The first step in understanding the relationship between recovery and prey in New Zealand is to identify where and on what tohorā feed. The potential feeding areas for our New Zealand population could cover roughly a third of the Southern Ocean. That’s why we turn to technologies like satellite tags to help us understand where the whales are going and how they get there.

Where tohorā go

So far, all tracked whales have migrated west; away from the historical whaling grounds to the east near the Chatham Islands. As they left the Auckland Islands, two whales visited other oceanic islands — skirting around Macquarie Island and visiting Campbell Island.

It also seems one whale (Bill or Wiremu, identified as male using genetic analysis of his skin sample) may have reached his feeding grounds, likely at the subtropical convergence. The clue is in the pattern of his tracks: rather than the continuous straight line of a whale migrating, it shows the doughnuts of a whale that has found a prey patch.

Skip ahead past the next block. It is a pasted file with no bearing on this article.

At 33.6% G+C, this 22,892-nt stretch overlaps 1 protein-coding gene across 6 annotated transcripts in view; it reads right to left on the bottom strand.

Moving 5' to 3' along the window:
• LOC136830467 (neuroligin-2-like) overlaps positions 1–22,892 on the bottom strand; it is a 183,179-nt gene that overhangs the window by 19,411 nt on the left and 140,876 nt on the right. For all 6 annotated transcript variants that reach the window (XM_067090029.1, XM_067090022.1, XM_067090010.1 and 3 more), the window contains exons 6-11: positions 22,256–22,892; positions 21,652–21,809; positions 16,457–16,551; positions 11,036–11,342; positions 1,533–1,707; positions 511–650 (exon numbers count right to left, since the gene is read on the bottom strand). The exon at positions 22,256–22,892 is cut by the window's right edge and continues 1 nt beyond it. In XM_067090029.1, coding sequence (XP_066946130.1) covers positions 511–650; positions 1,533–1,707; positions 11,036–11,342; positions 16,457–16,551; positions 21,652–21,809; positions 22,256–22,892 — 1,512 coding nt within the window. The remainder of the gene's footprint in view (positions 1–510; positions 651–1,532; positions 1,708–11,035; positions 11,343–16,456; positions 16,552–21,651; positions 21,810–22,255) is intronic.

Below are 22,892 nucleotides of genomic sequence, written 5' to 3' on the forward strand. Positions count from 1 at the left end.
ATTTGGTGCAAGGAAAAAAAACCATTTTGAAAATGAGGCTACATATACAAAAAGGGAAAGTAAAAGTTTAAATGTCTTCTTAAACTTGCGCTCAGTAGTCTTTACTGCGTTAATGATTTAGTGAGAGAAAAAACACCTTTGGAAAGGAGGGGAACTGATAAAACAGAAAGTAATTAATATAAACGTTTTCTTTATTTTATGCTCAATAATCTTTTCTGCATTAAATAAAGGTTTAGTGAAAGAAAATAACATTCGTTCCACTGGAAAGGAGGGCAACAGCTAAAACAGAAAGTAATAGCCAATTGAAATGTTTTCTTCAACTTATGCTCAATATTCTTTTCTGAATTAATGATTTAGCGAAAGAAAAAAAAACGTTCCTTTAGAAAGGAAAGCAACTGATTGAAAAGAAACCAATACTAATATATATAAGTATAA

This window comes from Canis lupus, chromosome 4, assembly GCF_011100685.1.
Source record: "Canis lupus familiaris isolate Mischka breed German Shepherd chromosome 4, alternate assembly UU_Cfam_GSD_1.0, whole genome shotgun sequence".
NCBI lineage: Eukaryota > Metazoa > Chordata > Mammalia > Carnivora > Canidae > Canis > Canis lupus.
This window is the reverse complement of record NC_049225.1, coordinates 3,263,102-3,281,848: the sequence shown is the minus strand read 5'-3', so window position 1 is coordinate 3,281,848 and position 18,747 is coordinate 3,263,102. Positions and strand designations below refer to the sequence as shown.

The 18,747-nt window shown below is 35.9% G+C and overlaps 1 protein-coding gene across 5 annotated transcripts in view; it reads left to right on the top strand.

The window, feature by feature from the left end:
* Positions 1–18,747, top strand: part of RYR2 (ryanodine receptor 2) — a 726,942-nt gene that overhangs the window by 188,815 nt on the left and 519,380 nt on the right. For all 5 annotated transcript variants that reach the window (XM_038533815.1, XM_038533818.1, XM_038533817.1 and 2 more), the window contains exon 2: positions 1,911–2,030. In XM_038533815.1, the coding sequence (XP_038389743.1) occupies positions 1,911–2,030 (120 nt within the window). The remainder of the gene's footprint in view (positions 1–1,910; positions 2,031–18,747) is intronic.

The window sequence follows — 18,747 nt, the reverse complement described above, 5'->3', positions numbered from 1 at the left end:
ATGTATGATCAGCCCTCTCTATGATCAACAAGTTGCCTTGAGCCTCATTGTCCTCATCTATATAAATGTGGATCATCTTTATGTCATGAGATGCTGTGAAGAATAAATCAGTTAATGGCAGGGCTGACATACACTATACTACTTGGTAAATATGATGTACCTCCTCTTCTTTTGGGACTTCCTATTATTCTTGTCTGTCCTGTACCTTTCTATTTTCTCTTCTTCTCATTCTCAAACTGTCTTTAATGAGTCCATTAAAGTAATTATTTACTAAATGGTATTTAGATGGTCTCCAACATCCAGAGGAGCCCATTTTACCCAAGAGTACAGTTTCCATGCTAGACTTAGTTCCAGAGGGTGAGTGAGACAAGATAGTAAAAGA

Migratory track of southern right whale Bill/Wiremu, where the convoluted track could indicate foraging behaviour.

The subtropical convergence is an area of the ocean where temperature and salinity can change rapidly, and this can aggregate whale prey. Two whales we tracked offshore from the Auckland Islands in 2009 visited the subtropical convergence, but hundreds of kilometres to the east of Bill’s current location.

As Bill and his compatriots migrate, we’ve begun analysing data that will tell us about the recovery of tohorā in the past decade. The most recent population size estimate we have is from 2009, when there were about 2,000 whales.